Fry them, poach them, boil or bake them—any way you crack them, eggs are delicious and nutritious. They’re considered nature’s most perfect foods, packed with protein and amino acids. As much as we rely on them for breakfast, lunch, and dinner (and dessert, of course!), there are many interesting facts about eggs that aren’t common knowledge.
Enjoy some of these lesser-known tidbits about eggs:
15 Fun Facts About Eggs
- Chef hats traditionally have pleats equal to the number of ways that you can cook an egg.
- Harriet, a hen from the United Kingdom, laid the world’s largest egg in 2010. Her astonishing egg measured 9.1 inches in diameter.
- It takes a hen between 24 and 26 hours to develop an egg. Once she lays an egg, the development of a new egg normally starts within 30 minutes.
- Chickens don’t produce one egg at a time. Instead, producing hens normally have several eggs in various stages of development.
- Eggshell colors have nothing to do with the flavor or nutritional value of the egg. Brown, white, and even blue and green eggshells are simply indicative of the breed of hen.
- The hen’s diet determines the color of the yolk. Some producers feed natural supplements like marigold petals so that their hens lay eggs with brighter yolks.
- There are several reasons why commonly we eat chicken eggs instead of duck or turkey eggs. Chickens lay more eggs, they need less nesting space, and they don’t have the strong mothering instincts of turkeys and ducks, which makes egg collection easier.
- White eggs are more popular among commercial producers because chickens that lay white eggs tend to be smaller than their brown egg-laying cousins, therefore needing less food to produce the same number of eggs.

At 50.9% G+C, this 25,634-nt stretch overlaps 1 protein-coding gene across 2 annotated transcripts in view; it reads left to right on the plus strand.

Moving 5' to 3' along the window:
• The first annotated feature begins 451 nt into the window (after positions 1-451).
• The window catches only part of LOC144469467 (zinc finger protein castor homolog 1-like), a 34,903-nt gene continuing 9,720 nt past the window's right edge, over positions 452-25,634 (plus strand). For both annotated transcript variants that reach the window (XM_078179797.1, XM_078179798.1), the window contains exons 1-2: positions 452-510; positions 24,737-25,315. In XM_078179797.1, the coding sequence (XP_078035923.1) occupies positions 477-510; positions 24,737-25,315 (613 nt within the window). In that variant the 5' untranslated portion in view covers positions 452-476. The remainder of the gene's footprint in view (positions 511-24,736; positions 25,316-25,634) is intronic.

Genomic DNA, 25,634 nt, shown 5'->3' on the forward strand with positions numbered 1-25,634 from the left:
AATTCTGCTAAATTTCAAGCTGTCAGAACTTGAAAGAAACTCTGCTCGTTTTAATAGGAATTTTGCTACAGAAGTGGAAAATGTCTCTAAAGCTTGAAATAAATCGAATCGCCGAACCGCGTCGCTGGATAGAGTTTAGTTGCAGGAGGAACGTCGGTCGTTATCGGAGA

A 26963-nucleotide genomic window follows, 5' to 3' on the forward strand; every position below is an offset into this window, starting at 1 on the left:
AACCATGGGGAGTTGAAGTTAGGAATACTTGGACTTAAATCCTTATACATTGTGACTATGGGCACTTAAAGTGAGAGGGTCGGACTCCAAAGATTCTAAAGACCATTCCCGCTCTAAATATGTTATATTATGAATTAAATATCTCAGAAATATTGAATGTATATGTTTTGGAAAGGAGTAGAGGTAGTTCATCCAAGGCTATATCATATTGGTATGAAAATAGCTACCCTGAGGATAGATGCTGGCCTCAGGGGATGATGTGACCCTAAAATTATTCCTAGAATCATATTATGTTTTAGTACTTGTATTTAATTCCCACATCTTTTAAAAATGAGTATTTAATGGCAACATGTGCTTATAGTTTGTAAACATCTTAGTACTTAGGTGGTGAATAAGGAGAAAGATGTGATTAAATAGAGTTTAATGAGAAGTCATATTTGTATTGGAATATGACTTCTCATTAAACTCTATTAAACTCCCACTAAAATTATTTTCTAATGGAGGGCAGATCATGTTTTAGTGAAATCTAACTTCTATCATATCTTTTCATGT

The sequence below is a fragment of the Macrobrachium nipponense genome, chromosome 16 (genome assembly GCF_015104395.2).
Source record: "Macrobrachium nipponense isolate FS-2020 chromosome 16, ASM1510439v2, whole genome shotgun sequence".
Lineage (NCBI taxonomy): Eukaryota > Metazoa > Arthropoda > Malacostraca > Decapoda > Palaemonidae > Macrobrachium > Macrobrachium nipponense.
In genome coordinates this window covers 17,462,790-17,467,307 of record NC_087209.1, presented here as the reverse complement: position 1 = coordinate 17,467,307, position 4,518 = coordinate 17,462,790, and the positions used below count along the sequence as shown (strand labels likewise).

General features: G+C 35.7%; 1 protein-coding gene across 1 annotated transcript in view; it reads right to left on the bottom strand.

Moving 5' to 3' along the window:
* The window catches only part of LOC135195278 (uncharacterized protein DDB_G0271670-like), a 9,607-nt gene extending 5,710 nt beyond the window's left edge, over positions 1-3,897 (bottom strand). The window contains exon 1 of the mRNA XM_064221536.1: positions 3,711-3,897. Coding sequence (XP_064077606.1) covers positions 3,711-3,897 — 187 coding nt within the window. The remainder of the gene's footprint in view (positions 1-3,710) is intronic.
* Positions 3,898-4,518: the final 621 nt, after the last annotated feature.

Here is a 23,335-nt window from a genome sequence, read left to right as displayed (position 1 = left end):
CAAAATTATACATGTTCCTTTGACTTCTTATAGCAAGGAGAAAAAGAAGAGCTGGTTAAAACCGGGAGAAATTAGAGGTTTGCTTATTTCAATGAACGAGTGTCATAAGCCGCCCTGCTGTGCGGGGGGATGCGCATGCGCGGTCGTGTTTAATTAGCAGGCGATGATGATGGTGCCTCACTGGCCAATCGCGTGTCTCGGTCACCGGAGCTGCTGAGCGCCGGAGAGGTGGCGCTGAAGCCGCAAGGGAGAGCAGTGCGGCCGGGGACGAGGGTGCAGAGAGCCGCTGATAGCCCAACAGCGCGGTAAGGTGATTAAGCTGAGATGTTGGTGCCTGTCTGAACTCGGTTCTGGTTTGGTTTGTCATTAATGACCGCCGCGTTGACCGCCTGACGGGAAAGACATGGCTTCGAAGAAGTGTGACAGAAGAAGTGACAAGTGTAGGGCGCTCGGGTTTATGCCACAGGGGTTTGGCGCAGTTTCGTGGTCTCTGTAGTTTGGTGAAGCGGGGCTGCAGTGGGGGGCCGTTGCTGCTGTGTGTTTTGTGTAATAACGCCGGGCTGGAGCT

- Most of today’s egg-laying hens are White Leghorns (white eggs) or Rhode Island Reds and Barred Plymouth Rocks (brown eggs).
- Not all chickens create eggs equally. Some breeds lay eggs almost every day. Other breeds lay eggs every other day or once to twice per week.
- When it comes to the number of eggs laid each year, Iowa leads the nation with more than 14.8 billion eggs produced annually. Ohio is the next state in line, producing 7.9 billion eggs each year.
- Eating raw eggs won’t help you build muscle. Only 51% of the proteins in raw eggs are digestible, while 91% of the proteins in cooked eggs are digestible.
- Can’t tell if that egg in the refrigerator is raw or hardboiled? Try spinning it! Raw eggs wobble as the liquid inside shifts, but hardboiled eggs spin smoothly.
- Because older eggs have larger air cells, they’re much easier to peel than fresh eggs.
- Cloudy egg whites mean that the eggs are extremely fresh, while clear egg whites are an indicator of older eggs. Cloudiness of raw white is due to the natural presence of carbon dioxide that has not had time to escape through the shell and is an indication of a very fresh egg. As eggs age, carbon dioxide escapes and the white becomes more transparent. Other colors in the egg white may be a sign of spoilage, so if it’s not cloudy-white or clear, don’t eat it! Read: How to tell if your supermarket eggs are fresh.
Amber Kanuckel is a freelance writer from rural Ohio who loves all things outdoors. She specializes in home, garden, environmental, and green living topics.